Until the nineteenth century, engineering science was founded on a view of dimensional homogeneity that required the following:
· Parameters must not be multiplied or divided.
· Dimensions must not be assigned to numbers.
· Equations must be dimensionless.
This view made it impossible to create equations such as the laws of modern engineering science. Modern engineering science is founded on Fourier’s view of dimensional homogeneity. His view allows the following, and makes it possible to create equations such as the laws of modern engineering science:
· Parameters may be multiplied or divided.
· Dimensions may be assigned to numbers.
· Equations may or may not be dimensionless.
Fourier did not prove the validity of his view of dimensional homogeneity. He merely stated that his view of dimensional homogeneity is equivalent to unspecified axioms left behind by the ancient Greeks. Presumably, his colleagues accepted his unproven view because it enabled him to solve problems they were unable to solve. A critical appraisal of Fourier’s unproven view of dimensional homogeneity results in the following conclusions:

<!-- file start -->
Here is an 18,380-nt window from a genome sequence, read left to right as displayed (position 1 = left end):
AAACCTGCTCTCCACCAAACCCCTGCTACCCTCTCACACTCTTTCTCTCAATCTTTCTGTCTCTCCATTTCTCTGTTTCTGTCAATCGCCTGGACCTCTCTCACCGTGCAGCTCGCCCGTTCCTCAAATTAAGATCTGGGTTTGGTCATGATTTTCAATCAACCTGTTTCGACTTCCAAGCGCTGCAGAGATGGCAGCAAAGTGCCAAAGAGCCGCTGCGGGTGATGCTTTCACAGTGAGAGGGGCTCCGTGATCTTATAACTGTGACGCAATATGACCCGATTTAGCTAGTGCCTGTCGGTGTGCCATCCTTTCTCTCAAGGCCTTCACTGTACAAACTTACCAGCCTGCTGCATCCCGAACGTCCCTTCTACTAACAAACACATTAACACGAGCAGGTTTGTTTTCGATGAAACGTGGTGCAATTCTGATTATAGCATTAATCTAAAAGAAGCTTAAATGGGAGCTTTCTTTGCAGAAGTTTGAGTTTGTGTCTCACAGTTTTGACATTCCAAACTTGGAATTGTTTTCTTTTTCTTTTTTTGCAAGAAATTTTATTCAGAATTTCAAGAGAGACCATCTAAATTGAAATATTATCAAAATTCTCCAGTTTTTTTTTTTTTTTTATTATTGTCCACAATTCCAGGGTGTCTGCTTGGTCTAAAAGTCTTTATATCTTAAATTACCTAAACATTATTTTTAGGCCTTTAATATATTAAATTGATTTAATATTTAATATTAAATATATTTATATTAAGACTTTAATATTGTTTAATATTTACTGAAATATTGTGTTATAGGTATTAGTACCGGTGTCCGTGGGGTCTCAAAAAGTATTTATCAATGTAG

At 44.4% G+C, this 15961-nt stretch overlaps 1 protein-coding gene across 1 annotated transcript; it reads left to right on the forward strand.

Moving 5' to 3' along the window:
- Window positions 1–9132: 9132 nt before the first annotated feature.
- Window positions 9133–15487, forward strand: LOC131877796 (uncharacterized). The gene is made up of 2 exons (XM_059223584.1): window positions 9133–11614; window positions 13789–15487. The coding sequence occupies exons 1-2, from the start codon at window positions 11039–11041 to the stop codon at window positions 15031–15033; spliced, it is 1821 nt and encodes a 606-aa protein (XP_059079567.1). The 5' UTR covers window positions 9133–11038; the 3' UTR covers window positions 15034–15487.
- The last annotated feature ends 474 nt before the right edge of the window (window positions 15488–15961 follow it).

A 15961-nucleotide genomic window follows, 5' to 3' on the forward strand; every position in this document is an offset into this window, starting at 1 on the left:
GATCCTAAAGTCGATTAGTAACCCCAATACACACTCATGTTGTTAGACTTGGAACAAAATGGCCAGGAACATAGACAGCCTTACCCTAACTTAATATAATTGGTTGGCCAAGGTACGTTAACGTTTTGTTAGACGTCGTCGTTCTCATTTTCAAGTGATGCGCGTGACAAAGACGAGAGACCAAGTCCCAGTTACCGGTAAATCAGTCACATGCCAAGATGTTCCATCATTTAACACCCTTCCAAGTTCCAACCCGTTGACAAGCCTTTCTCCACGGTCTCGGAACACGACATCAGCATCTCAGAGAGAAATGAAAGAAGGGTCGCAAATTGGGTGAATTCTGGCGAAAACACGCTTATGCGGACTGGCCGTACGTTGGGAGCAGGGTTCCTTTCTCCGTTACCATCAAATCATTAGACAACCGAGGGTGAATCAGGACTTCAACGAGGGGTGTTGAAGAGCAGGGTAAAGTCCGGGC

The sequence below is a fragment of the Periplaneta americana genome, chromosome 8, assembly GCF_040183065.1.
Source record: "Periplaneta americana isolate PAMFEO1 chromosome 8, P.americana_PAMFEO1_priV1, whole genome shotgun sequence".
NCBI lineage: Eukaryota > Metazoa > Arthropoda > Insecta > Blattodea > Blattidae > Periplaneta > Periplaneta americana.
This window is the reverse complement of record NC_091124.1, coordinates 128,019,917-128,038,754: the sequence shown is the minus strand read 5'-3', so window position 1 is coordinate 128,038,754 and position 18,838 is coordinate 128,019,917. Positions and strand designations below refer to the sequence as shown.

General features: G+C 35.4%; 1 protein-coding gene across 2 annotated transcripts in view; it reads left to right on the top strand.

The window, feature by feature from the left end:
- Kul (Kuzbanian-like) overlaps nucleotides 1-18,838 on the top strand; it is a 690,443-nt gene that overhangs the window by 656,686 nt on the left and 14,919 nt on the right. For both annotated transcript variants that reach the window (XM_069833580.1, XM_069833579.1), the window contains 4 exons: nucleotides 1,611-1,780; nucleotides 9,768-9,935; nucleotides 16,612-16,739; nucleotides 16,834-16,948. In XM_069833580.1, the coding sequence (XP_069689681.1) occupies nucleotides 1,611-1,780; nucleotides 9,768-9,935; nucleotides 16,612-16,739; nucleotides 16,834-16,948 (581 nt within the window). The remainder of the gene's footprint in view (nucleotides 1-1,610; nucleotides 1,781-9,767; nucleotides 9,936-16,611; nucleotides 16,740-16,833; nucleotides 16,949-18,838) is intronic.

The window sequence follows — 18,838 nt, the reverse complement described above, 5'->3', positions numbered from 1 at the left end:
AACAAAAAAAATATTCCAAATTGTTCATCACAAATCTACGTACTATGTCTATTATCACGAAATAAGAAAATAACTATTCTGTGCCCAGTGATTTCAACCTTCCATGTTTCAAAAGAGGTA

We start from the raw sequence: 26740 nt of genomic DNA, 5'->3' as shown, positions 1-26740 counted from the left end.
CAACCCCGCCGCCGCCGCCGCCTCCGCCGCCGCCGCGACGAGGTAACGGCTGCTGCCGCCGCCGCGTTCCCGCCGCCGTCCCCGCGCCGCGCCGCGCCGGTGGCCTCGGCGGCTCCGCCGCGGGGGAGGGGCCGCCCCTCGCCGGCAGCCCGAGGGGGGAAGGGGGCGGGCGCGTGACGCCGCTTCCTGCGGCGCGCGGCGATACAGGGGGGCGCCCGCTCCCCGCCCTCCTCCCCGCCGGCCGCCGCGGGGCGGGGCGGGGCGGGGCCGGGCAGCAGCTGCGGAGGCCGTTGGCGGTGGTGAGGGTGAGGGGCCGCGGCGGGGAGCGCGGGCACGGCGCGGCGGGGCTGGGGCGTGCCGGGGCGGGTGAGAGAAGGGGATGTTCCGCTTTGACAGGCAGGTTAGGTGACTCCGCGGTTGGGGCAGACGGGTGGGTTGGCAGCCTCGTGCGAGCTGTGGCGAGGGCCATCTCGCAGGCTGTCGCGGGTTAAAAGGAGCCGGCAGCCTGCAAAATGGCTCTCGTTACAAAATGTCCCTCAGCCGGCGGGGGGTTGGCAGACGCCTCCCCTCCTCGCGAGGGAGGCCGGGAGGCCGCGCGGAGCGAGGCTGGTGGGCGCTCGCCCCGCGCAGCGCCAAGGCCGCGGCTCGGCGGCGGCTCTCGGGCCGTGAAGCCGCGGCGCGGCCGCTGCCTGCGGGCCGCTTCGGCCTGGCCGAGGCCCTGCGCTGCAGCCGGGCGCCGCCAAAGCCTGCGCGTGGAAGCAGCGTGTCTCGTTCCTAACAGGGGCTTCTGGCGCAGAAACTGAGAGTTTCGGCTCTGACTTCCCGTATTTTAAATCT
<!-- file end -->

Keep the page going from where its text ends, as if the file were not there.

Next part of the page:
· Parameters cannot rationally be multiplied or divided. Only the numerical values of parameters can rationally be multiplied or divided.
· Dimensions cannot rationally be assigned to numbers. If dimensions could be assigned to numbers, any equation could be regarded as dimensionally homogeneous.
· Equations are inherently dimensionless because symbols in parametric equations can rationally represent only numerical value.
The appraisal and the changes in modern engineering science required by the appraisal conclusions are presented in the text.
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